I have studied your"An introduction to Graphs in Dynare" for several times,and I hope I could seek some help from you about explanation of shock_decomposition figure.

Taking your code of “Real Business cycles in emerging countries” as an example. If I want to see what shocks mainly drives Argentina’s historical fluctuation of Output, I would use shock_decomposition command after estimation command as following:

estimestimation(datafile=data_argentina, xls_range=G2:J107, logdata, mode_compute=6, moments_varendo, mh_nblocks=1,mh_replic=2000000, mode_check);
shock_decomposition y g_y;

Question 1:
Since y is denoted "detrended output " and the model is loglinearized by “loglinear” command before estimation, then the **vertical axis **in the figure of shock_decomposition to y means: (logy-logybar) =(y-ybar)/ybar,both of which are “Percentage deviation of detrended output from its steady state ybar”. Is that right?

Question 2:

Since g_y is denoted “Gross output growth rate” and the model is loglinearized by “loglinear” command before estimation, the the **vertical axis **in the figure of shock_decomposition to g_y means : logg_y-log((g_y)bar) which is percentage deviation of gross growth rate from gross growth rate trend, also means the deviation of net growth rate from net growth rate trend. Here, (g_y)bar is gross growth rate trend=gbar=1.0107 in data. Is that right?

Question 3:

It seems that some people report shock_decompositon y figure, while some report shock_decomposition g_y figure. I am wondering which one is better ? or Does it depend?

I think it’s yes.
With loglinear options, you log-linearize the model around the steady state. So the otputs are percentage deviation from the steady state.

I’m not very familiar with this literature, so I’m not 100% sure that what you say is correct. In particular I’m not sure of the analogy between gross and net rates.

3)I think it depends on what you whant to claim/explain, but if you what to deal with output I think the graph of y is better.

Yes, due to the loglinear option, you will have percentage deviations from the steady state.

Yes, g_y is the gross growth rate in that file. Due to loglinear, it will become the net growth grate. Again in deviation from its mean (which is approximately 0).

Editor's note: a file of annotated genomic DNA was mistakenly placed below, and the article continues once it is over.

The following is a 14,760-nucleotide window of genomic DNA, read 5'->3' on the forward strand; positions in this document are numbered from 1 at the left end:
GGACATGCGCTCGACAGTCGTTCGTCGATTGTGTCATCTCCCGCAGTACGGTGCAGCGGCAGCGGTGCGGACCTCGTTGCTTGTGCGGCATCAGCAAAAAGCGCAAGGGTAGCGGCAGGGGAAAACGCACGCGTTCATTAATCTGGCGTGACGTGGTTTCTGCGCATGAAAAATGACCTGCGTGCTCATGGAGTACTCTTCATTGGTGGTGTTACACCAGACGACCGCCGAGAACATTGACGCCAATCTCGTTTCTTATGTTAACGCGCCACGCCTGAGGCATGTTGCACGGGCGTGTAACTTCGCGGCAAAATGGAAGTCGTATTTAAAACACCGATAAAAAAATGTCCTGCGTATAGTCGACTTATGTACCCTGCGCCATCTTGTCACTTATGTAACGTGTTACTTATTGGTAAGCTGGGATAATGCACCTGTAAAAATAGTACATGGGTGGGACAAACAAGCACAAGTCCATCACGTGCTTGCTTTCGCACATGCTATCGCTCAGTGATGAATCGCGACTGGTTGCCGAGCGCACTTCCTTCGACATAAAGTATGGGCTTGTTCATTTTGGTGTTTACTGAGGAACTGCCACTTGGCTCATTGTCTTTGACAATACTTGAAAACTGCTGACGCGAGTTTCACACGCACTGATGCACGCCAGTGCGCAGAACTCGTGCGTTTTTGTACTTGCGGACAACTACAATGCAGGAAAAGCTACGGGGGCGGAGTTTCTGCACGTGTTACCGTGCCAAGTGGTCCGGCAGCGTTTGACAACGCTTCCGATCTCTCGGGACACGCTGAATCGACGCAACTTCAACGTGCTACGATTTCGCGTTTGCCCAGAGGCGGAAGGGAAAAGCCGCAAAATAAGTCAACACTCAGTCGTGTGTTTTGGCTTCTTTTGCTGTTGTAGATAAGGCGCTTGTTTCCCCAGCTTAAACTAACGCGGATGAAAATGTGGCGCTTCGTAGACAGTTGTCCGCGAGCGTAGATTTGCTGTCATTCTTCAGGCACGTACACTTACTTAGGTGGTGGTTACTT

As Massimo said, it depends on the economic content you are after. Often people look at growth rates because this growth rate has an immediate correspondence to an object in the data. This is less so with the detrended output from the model. We do not really observe this/it is not easily computed as we cannot spearate the trend in the data given the assumptions of the model on what constitutes the trend.

[quote=“jpfeifer”]1) Yes, due to the loglinear option, you will have percentage deviations from the steady state.
2) Yes, g_y is the gross growth rate in that file. Due to loglinear, it will become the net growth grate. Again in deviation from its mean (which is approximately 0).
3) As Massimo said, it depends on the economic content you are after. Often people look at growth rates because this growth rate has an immediate correspondence to an object in the data. This is less so with the detrended output from the model. We do not really observe this/it is not easily computed as we cannot spearate the trend in the data given the assumptions of the model on what constitutes the trend.[/quote]

Thank you very much Johhanes. The third question confused me for a long time and you help me understand it clearly.

[quote=“Massimo”]I’m try to answer to your questions.

I think it’s yes.
With loglinear options, you log-linearize the model around the steady state. So the otputs are percentage deviation from the steady state.

I’m not very familiar with this literature, so I’m not 100% sure that what you say is correct. In particular I’m not sure of the analogy between gross and net rates.

3)I think it depends on what you whant to claim/explain, but if you what to deal with output I think the graph of y is better.[/quote]